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The Internet As Desktop Boaz Sender October 15th, 2008 Delicious

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The Internet as Desktop

We've all been reading and thinking about the internet as operating system for a while, but now we're actually making the transition. I just finished setting up Google Gears and Fluid to run my Google Docs like a desktop application. Wow—

Fluid is an open source application that uses WebKit to wrap your favorite web applications into their own insulated single session browsers so that crashes or memory leaks in your other browsing sessions don't affect your Fluid apps.

Google Gears is another open source project that bundles a bunch of protocols for web applications to work with your desktop.

Together, these applications are bridging the gap between internet and personal computer, pulling the PC up into the network in a new way. While these technologies are both very exciting and very functional, they are only a temporary step in the direction of internet as desktop. We can expect the next generation of personal operating systems to log us in to a remote server when we sit down.

Google Gears

Once you install Gears on your computer, websites that use the Gears APIs can sync data while you are online, letting you use their web application when you are offline.

google gears database

Gears sets up an SQLite database for each web app that uses the Database API. If you are using a Mac, the db files end up in the Application Support directory, under that web applications' name. So not only can I work on my files offline, but I get my own copy of them, which, as a documentphile, I love.

In addition to local file storing (the most exciting feature in this context), Gears offers developers other great tools. With the Geolocation API, Gears helps developers find information about where their users are on an up-to-date basis using IP address, WiFi hotspots, and GPS (on mobile devices).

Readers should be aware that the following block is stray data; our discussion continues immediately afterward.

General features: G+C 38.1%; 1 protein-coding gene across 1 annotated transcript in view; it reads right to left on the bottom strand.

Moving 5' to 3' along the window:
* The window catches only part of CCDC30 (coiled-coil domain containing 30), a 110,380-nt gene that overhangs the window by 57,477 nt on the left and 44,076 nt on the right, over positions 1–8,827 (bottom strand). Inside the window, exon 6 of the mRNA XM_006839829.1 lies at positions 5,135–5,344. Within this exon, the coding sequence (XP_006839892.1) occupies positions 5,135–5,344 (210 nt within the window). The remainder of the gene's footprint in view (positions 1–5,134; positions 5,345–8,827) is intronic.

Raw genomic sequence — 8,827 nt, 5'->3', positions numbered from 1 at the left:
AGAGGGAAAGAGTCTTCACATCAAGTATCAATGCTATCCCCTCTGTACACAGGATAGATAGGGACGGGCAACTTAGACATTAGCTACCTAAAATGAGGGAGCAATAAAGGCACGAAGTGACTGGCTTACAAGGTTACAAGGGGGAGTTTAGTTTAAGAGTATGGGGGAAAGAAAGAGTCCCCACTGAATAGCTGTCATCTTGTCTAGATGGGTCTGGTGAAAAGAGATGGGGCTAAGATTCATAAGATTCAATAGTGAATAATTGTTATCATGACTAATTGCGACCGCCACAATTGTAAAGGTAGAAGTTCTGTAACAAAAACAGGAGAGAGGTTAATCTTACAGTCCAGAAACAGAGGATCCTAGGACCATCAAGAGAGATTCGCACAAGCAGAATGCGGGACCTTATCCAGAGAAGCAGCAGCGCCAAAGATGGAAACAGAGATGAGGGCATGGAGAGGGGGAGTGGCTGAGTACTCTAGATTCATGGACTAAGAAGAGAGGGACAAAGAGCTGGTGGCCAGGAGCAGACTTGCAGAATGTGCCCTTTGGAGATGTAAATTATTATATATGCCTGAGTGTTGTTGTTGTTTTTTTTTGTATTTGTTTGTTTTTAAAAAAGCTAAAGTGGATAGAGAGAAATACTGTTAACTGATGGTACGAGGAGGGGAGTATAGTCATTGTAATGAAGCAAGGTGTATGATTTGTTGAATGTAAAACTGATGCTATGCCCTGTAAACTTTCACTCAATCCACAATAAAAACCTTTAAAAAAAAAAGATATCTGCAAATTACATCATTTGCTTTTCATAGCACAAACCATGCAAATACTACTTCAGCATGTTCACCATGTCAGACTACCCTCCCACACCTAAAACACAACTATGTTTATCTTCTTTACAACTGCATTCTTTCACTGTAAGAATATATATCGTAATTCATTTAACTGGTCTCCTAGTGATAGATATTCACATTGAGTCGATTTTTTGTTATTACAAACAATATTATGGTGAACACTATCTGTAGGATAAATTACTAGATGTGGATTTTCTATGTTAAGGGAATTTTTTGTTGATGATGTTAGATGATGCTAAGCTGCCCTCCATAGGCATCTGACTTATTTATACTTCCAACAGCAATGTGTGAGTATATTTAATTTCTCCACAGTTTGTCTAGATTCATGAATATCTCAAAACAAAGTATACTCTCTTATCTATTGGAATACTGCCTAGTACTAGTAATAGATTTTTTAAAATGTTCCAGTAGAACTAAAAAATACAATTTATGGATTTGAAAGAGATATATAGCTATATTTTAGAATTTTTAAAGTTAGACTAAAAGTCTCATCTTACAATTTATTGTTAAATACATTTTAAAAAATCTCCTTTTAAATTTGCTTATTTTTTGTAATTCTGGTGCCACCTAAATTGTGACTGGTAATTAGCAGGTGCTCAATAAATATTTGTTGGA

With the Desktop API, web applications gain access to desktop functionality such as creating shortcuts, saving and opening local files, firing growl notifications, etc. The Desktop API's set of tools most closely mirrors the core functionality of Fluid, which I will talk about later.

The Blob API lets web applications treat binary files as blobs of data. This is particularly useful for file uploading. The Blob API helps web applications slice up large files, or sets of files, into small blobs of binary. So if the upload is interrupted, or paused, the uploader can start from the most recently successful blob without having to start from the beginning. Additionally, the Blob API reports back live data about the upload process for the web application to show the user.

With the WorkerPool API, web applications can run multi-threaded JavaScript processes. Allowing JavaScripts to execute asynchronously in the background lends the same kind of insulation to the web application that Fluid provides to the browser. In this way, a lower level script in a web application will not clog the user interface and prevent it from loading quickly.

There are a host of web applications currently running Gears, but I decided to use it with Docs for my first go. It strikes me as the most desktop-like web application available.

In order to get going, I had to upgrade my laptop to OSX 10.5.2 and Safari 3.1.2. When I restarted, I wrapped Google Docs in its own SSB Cocoa instance (using Fluid) and saved it as an app in my applications folder.